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Clearly using samples of a piano when it hits an area of contrast. The comment thread on Vimeo is great.
A record player that plays slices of wood.
Modified record player, wood, sleeves. 2011
Thanks to: Pro-ject Audio, Karla Spiluttini, Ivo Francx, Rohol
The left clip is a segment of a Hollywood movie trailed that the subject viewed while in the magnet. The right clip shows the reconstruction of this segment from brain activity measured using fMRI. The procedure is as follows:
Orlando had its first TEDx on November 13th, 2010 at the Orlando Science Center. Video from the TEDxOrlando talks have started to be released on YouTube recently.
Here is a video from Marc Sardy titled Educating for Peace through the Global Peace Film Festival:
Marc Sardy is passionate about educating for peace. Following formative experiences in the Australian outback, the UK, Malaysia, France, and China, he became convinced that cinema can be a powerful tool for inspiring people and motivating them to come together. Since 2005, he's worked with Orlando's Global Peace Festival in order to realize this vision. Festival programming focuses on diversity, and films are selected for the potential they have to increase understanding, awareness, appreciation and action -- prerequisites for a peaceful world.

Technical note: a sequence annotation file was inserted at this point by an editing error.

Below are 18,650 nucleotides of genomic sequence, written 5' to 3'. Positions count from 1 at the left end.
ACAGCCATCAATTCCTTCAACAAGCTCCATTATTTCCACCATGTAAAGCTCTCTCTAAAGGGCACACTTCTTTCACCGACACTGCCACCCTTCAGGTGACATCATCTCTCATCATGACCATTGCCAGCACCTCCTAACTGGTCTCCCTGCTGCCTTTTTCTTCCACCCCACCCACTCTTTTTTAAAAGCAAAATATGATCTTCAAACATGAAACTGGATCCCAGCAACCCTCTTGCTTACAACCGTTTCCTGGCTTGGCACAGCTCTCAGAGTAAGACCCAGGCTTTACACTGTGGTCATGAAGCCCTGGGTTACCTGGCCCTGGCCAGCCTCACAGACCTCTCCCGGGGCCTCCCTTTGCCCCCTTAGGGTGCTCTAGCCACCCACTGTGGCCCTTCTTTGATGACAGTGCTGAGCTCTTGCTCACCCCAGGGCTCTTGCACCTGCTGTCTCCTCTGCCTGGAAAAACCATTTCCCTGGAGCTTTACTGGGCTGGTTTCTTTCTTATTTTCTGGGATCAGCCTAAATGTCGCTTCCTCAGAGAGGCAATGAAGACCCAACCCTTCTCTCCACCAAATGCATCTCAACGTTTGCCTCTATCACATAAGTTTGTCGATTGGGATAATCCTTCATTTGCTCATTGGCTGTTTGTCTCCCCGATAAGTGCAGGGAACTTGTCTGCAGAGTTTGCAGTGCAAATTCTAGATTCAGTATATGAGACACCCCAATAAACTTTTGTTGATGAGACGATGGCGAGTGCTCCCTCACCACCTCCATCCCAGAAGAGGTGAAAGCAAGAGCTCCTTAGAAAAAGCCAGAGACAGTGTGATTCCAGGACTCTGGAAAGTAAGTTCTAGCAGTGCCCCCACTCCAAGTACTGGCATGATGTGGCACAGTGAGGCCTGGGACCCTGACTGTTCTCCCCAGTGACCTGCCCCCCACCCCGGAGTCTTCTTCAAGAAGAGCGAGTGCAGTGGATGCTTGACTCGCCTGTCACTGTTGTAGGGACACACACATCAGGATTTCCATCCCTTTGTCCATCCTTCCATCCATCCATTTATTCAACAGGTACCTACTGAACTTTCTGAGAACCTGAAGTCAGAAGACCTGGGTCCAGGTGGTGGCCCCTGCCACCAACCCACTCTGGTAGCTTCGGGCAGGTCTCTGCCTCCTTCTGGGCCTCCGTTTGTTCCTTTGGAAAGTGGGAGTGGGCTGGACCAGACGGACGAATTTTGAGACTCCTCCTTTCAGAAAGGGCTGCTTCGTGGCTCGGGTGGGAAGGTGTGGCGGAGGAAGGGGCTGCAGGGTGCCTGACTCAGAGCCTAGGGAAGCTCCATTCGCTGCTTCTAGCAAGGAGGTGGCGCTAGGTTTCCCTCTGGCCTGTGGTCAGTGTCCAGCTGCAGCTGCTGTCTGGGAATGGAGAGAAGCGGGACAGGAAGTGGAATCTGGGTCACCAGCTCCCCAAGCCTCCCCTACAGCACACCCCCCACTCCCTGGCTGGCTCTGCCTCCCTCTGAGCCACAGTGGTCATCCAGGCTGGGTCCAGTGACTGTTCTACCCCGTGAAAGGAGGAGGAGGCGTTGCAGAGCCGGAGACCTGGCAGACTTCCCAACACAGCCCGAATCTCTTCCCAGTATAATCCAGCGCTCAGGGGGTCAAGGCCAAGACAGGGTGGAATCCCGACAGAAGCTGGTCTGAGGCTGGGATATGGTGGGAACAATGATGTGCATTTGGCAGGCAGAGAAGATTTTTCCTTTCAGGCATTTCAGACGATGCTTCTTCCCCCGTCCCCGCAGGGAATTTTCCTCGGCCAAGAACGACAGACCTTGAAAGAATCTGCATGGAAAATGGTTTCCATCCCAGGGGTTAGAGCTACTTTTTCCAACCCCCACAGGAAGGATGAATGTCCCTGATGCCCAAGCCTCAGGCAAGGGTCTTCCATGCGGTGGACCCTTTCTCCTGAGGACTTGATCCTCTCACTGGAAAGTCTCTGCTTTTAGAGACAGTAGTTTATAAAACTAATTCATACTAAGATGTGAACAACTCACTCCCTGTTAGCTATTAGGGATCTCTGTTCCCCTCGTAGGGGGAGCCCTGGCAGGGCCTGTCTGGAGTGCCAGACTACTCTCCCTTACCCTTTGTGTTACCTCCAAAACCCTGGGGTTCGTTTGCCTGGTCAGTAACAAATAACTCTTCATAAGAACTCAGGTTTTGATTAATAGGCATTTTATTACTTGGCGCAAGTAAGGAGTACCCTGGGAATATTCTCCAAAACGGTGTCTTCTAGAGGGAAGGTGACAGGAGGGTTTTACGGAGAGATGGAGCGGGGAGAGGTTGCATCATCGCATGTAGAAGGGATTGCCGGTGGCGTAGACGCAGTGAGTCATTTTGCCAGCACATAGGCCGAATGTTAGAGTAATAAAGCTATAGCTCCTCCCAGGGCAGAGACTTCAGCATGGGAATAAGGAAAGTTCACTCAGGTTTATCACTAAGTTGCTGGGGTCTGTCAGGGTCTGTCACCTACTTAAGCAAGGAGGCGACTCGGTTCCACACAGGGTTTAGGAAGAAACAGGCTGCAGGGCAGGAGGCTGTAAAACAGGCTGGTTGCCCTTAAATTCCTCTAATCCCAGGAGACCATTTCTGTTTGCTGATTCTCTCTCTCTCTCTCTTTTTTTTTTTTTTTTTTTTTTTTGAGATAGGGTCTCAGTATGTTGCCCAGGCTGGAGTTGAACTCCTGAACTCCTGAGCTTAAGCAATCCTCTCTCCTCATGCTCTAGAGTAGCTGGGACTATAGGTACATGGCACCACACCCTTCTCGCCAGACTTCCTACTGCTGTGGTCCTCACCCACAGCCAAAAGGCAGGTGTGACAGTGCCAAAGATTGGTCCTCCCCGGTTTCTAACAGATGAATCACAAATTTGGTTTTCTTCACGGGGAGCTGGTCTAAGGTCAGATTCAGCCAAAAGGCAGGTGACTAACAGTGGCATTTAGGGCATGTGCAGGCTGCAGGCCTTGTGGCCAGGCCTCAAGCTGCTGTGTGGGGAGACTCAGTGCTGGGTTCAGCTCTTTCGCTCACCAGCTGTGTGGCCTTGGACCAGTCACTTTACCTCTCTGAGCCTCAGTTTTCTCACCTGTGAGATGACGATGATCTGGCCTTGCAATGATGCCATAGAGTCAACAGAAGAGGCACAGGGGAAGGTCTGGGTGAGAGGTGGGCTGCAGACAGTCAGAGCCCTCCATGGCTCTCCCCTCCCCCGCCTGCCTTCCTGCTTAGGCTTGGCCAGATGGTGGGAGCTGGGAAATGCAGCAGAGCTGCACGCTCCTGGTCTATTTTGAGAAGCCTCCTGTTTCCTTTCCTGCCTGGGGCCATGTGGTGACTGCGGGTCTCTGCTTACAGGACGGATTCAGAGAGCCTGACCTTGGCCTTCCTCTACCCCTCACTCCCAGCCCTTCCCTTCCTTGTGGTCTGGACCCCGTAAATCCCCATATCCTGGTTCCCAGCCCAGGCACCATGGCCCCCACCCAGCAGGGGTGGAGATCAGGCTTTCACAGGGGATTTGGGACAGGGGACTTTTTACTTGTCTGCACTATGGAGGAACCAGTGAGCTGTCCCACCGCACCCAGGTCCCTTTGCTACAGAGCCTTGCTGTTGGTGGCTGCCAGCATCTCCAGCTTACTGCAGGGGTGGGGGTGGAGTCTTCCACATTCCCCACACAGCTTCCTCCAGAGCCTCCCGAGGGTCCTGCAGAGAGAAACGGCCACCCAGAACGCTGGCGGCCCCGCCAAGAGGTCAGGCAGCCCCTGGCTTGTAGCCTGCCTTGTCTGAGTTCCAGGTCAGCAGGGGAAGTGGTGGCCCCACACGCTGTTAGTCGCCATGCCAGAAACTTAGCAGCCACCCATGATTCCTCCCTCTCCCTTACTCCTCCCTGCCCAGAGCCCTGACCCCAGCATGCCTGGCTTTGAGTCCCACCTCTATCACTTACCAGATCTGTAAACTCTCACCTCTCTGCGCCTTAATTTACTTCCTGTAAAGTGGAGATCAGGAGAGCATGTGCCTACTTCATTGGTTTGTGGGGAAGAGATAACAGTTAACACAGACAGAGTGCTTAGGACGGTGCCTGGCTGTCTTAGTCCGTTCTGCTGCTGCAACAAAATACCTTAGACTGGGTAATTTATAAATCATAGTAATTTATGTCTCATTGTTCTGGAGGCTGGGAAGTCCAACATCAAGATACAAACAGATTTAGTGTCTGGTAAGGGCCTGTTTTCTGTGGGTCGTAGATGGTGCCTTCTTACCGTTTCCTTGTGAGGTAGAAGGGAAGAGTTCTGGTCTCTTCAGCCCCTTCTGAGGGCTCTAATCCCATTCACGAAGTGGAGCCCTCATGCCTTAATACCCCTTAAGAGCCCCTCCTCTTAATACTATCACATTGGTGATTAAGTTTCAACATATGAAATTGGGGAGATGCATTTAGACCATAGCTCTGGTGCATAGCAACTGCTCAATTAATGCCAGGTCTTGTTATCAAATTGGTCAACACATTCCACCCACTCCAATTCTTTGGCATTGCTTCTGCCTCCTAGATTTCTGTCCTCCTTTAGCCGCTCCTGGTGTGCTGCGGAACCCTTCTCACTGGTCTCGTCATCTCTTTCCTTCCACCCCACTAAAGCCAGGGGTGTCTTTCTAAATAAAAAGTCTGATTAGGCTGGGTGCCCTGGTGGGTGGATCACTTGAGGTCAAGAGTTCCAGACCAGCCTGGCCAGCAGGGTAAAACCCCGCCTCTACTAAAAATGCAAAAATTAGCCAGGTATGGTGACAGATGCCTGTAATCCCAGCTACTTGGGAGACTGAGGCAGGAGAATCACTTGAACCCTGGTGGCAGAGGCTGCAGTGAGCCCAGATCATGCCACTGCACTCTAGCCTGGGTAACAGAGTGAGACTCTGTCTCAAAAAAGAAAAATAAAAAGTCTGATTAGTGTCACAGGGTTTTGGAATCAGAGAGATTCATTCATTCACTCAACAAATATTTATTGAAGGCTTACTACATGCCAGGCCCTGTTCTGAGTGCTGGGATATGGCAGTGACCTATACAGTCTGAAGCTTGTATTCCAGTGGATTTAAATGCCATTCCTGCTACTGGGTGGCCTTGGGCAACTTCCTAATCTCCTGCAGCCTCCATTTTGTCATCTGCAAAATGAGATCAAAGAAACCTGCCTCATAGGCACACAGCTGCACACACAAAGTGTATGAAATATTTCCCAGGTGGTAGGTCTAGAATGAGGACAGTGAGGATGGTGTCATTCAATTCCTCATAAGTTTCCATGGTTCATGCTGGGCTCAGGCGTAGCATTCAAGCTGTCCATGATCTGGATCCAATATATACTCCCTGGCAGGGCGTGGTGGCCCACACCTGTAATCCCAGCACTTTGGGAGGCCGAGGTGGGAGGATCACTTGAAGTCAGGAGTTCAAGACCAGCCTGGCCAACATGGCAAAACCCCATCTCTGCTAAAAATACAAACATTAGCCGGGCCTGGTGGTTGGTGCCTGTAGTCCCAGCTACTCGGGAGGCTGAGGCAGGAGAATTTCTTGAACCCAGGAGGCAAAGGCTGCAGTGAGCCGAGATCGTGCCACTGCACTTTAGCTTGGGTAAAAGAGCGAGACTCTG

I don't know if Collin just talks like that, or if he's affected, but he does have a cool project.
Making your own rapid prototyping machines at home is now not uncommon, but this is one of the first meta-bots I've seen - a robot made of Lego parts that prints using Lego parts as the raw material. Apparently, you can design the creations in a Lego CAD program, and feed them to this machine. It even presses down the bricks!
I came across a video made by using long-exposure photographs of blinking lights on a turntable, driven by an Arduino controller. The results are visually stunning. I don't know how long it takes Kim Pimmel to make just a few seconds of video, but if it's anything like normal stop motion - and normal computer graphics - now compounded by trying to get the lights and motors do do what you want them to, I'll say that this is a hobby for the patient man.
People often credit their ideas to individual "Eureka!" moments. But Steven Johnson shows how history tells a different story. His fascinating tour takes us from the "liquid networks" of London's coffee houses to Charles Darwin's long, slow hunch to today's high-velocity web.